THIS OLE HOUSE - Post Civil War Carpenter Cabin, Where "The Sun Never Shined"


1800s Carpenter log house in deep
woods taken in 1970s by Bob Weaver

By Bob Weaver

The 1800s Carpenter log house, now caved, is in a tight, narrow hollow off the left fork of Barnes Run, known locally as Buckhorn, a short distance off the Husk Ridge.

There was barely room to construct the cabin, the hollow so narrow it barely receives sunlight, with a trickle of a creek at the front door.

There was a spring and it's farming was likely done on steep nearby hillsides.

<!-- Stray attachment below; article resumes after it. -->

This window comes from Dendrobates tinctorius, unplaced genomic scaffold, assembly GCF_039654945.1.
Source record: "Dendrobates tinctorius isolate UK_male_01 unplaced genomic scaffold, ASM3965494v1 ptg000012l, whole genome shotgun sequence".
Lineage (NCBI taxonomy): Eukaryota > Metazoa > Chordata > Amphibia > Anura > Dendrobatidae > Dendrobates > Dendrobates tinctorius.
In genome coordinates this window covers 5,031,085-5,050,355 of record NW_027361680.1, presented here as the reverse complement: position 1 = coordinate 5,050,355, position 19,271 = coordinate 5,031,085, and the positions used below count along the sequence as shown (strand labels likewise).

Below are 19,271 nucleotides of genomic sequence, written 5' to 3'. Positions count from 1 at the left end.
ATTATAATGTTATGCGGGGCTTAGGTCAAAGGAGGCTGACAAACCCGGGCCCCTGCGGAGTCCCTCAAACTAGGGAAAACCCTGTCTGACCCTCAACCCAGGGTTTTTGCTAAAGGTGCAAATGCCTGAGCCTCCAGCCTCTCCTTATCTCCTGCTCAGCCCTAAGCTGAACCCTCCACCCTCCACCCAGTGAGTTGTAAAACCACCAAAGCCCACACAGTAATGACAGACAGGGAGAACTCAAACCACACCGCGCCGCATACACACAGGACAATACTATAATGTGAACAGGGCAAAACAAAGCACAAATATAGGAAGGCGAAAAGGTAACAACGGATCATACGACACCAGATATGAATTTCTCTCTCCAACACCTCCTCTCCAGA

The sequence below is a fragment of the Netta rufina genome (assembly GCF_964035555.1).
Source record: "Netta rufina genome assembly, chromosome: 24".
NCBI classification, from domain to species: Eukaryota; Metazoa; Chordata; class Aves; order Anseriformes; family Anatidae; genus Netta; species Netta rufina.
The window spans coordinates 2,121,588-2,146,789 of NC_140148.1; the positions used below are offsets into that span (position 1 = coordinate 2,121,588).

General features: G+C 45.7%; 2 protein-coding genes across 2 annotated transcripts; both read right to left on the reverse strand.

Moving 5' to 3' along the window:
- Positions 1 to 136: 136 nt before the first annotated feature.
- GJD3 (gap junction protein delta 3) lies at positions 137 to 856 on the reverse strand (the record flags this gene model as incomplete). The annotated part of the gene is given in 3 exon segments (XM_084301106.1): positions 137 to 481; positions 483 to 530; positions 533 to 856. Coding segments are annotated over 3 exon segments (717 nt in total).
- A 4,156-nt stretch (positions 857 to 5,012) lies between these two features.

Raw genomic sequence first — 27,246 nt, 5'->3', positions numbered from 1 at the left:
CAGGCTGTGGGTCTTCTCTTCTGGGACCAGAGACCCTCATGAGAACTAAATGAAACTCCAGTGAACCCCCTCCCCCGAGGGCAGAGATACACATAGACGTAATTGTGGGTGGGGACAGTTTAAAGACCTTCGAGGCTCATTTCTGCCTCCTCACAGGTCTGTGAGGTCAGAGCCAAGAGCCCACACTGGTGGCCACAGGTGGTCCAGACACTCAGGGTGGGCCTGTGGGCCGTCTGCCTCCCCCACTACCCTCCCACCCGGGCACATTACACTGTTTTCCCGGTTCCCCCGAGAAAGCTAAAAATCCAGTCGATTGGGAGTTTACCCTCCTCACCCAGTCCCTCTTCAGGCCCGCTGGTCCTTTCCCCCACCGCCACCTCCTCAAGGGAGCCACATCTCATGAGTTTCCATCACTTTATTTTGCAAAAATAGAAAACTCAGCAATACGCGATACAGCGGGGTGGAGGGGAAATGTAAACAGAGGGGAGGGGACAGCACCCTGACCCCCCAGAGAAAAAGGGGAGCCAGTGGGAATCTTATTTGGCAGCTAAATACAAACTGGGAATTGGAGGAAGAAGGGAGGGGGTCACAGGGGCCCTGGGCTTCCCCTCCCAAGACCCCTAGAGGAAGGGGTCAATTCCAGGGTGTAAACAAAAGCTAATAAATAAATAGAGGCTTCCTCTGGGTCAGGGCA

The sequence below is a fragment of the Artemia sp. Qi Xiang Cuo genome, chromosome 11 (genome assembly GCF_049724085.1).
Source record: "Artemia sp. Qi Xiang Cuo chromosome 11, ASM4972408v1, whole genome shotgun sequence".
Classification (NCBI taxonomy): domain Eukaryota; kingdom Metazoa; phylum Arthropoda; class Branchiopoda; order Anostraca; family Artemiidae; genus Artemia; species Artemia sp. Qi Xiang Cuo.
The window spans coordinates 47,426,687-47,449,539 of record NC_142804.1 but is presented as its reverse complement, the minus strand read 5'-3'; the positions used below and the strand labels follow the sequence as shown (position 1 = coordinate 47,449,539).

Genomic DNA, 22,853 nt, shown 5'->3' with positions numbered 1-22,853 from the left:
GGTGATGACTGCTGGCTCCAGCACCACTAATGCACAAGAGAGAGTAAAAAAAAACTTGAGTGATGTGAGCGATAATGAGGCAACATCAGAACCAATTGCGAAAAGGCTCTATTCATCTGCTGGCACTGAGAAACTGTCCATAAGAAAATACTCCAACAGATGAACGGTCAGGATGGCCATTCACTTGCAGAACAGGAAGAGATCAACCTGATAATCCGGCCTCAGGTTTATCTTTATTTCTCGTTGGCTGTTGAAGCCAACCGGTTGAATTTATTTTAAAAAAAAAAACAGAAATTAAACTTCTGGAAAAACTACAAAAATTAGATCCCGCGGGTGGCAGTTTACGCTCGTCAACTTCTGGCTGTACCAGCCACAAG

Cabin rested in narrow valley where sunlight briefly lit

The collapsed cabin in 2012

David Carpenter (born in 1816) likely built the long cabin before the Civil War. He and his wife Rebecca had at least eight children, including Alford.

Alford (1854-1934) and his wife Margaret Riggs Carpenter (1856-1936) lived in the cabin since they were married in 1876. Children living in the Alford Carpenter household in 1900, David, Rebecca, Alexander, Rosie Belle, Almira, and Lulie.

Alford's wife, Margaret Riggs Carpenter was the daughter of 1849 Calhoun comers, David and Kisare (Kessiah) Slider Riggs.

They are buried on the Husk Ridge in the Carpenter Cemetery.

Descendent Ralph Carpenter studied the tight
carved and etched logs that were used for the cabin